The winding journey of client affairs
Paul Davidoff, partner at Moon Bever, tells Citywealth about his client instructions, challenges posed by cryptocurrencies, and his bike riding.
Tell me about your role at Moon Beever.
I joined Moon Beever from Bircham Dyson Bell as a partner at the beginning of 2017 to take over as head of the private client team, which has six fee-earners. I draw on my experience from previous firms to help the team work well and I encourage continual technical development and knowledge-sharing.
Can you tell us about any international client instructions?
I have been advising a family initially on one, and then two multi-million pound non-UK trusts. The original trust was reviewed by HMRC to check the UK tax treatment. Some of the family are resident in France and there have been concerns about how the French tax authorities would treat the original trust, as a result of which we went through a complicated process of splitting the original trust into two separate trusts. Both French and UK resident family members have wanted to receive distributions from the trust and one of my key roles has been managing the family’s needs and explaining the UK tax treatment of what they receive from the trusts and the various scenarios should the trusts be wound up.
I have also just been advising a US/UK couple about the wife’s UK tax affairs. She inherited from two US trusts following the death of a step-parent. Her inheritance was payable to another US trust and not to her directly, but she then received a distribution of a few millions dollars from the latter trust, which would have triggered a capital gains tax charge of around £1m. Because of the way the gains flowed through the trusts and when the original gains had arisen, she would not have to pay any CGT if she were domiciled outside the UK, which we established was the case.
What about your UK clients?
I advised a family in relation to an old life interest trust, where the life tenant had just died. The settlor and life tenant had had three children, but the terms of the trust were that the children had to survive the life tenant. Only two of them did. The terms of the trust did not allow the children of the son who had died to inherit and, because this was not a will trust, a deed of variation was not going to help. The sums involved made it disadvantageous for the two surviving children who were in their seventies, to make a simple gift to their nephews and nieces of what they stood to inherit from the trust. In the particular circumstances of this family and their estates, we were able to find a way for the two surviving children to disclaim their interest in the trust, which meant that the trust fund reverted to the settlor, through the settlor’s will to the life tenant’s estate, then through the life tenant’s intestate estate back to the two children and also the children of the deceased son.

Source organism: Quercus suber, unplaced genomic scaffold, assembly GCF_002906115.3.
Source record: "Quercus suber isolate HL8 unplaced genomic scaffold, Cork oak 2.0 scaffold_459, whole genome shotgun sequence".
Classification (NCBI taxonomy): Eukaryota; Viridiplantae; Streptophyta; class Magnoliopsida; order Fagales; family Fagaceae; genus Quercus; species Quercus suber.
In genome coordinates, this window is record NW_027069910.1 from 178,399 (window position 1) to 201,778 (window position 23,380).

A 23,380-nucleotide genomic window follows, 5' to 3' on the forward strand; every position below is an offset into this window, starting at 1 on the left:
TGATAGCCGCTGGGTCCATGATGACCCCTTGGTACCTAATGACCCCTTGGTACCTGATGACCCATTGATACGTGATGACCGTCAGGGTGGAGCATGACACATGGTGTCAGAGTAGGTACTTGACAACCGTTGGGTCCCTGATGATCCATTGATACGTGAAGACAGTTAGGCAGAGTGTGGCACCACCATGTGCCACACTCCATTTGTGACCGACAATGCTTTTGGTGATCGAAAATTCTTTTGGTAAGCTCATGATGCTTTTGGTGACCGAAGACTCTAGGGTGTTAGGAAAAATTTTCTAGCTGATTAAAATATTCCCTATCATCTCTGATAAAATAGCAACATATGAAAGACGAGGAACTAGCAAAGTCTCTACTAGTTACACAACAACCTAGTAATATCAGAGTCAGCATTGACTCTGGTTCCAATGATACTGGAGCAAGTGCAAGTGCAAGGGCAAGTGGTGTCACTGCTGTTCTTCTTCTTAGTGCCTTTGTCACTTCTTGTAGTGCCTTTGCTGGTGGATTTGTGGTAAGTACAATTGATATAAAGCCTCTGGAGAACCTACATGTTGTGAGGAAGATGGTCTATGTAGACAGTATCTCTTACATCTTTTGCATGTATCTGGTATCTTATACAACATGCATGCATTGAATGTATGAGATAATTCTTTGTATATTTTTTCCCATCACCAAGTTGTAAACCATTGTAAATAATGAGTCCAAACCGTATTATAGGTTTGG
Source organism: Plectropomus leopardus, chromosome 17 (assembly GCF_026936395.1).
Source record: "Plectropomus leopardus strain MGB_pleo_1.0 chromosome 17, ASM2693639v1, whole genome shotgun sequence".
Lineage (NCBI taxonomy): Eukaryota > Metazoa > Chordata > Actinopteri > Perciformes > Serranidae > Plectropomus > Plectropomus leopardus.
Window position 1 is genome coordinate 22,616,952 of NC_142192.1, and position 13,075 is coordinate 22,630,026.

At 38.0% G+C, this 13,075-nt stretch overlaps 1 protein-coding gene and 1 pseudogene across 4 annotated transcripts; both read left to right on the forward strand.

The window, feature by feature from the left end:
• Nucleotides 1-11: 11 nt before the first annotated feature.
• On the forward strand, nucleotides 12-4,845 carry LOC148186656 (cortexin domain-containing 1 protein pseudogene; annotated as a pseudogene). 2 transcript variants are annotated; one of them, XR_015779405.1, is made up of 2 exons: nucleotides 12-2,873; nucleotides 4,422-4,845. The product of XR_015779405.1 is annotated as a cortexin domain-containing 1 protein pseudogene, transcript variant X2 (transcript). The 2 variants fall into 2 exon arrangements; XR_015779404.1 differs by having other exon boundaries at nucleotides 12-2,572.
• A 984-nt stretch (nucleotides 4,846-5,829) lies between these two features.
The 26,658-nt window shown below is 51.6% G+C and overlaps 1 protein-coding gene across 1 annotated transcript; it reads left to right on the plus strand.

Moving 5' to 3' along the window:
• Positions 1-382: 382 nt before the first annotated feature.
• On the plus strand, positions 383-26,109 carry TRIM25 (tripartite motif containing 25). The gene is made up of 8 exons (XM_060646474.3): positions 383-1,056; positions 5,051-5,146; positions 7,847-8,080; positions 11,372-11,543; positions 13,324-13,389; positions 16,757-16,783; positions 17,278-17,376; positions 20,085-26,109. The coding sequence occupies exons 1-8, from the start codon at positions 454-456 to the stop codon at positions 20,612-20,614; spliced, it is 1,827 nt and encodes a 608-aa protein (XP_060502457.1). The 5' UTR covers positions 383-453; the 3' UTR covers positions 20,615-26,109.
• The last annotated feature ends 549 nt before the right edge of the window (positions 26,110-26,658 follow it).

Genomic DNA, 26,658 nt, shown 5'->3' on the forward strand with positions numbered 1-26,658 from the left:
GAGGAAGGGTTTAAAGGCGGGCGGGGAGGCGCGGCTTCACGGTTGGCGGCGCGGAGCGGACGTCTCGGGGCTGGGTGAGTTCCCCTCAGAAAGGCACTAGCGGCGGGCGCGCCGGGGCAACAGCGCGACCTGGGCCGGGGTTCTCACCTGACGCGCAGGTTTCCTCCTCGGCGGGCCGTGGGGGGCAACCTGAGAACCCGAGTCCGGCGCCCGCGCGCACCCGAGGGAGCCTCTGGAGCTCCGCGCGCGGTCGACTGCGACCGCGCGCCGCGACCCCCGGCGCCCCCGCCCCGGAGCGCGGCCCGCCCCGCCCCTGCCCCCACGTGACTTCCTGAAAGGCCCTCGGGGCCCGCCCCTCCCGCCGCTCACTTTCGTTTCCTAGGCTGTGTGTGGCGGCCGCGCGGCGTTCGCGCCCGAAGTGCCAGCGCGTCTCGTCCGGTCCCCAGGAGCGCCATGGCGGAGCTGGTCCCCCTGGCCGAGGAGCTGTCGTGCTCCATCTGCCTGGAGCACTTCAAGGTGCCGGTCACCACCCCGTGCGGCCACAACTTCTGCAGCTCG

What are the main challenges your clients are facing?
Many of my clients need to update their wills in the light of EU Succession Regulation, because this has changed what they can and cannot do with their assets in the EU. In many cases, this provides an opportunity to do what they previously could not because of forced heirship regimes.
More clients are needing advice about their UK residence and domicile position, because this is going to make a substantial difference to their tax position in this country. UK residential property taxes are also high on the list, although sometimes I need to alert my clients to the fact that they are going to affected by these taxes first.
Will the UK benefit from Brexit?
No. I still expect there to be another referendum and that we will end up ‘remaining.’
Tell us about an achievement you are most proud of.
Getting myself fit. Until my mid-teens I was very unfit, having played goalkeeper in football and hockey for some years. I even came last out of about a hundred in my year in my school’s annual cross-country race when I was fourteen. Within two years, I had gone from last to seventh place and was in both the school cross-country and athletics teams, although I was a sprinter rather than a long-distance runner. I was particularly proud of it because no one had told me I needed to get fit and no one was holding me to account. I just decided that I would do it and I stuck at it through numerous injuries. I have that decision to thank for the many other things that I have enjoyed over the years, in particular rowing, cycling, climbing, hiking and dancing.
What trends do you see?
Ever more firms seem to be marketing themselves as family offices but what is meant by family office varies enormously.
Social media like LinkedIn and Twitter are steadily becoming key to establish a presence in the market. More law firms and other private wealth businesses are using them that way. The trick is to use them to build business in a consistent and predictable way but I have come across very few who have managed to do it beyond merely announcing accolades or publishing articles.
Finally, digital assets are coming more and more to the fore, not least with the first property transaction having just been completed using cryptocurrency. Bitcoin, Ethereum and the like are increasingly becoming a source of wealth and the challenge we have ahead is understanding how those digital assets can be used, controlled, transferred and taxed.
How do you relax after a long day?
My wife and I try to go dancing once a fortnight, baby-sitter permitting. Normally lindy hop, but there are a few other dances that we’ll throw in from time to time, such as boogie woogie, charleston, jive, salsa, even the occasional waltz.
Otherwise, I do like to get out for a run or a decent bike ride. If I’m tired, then I do enjoy the distraction of The Times crossword.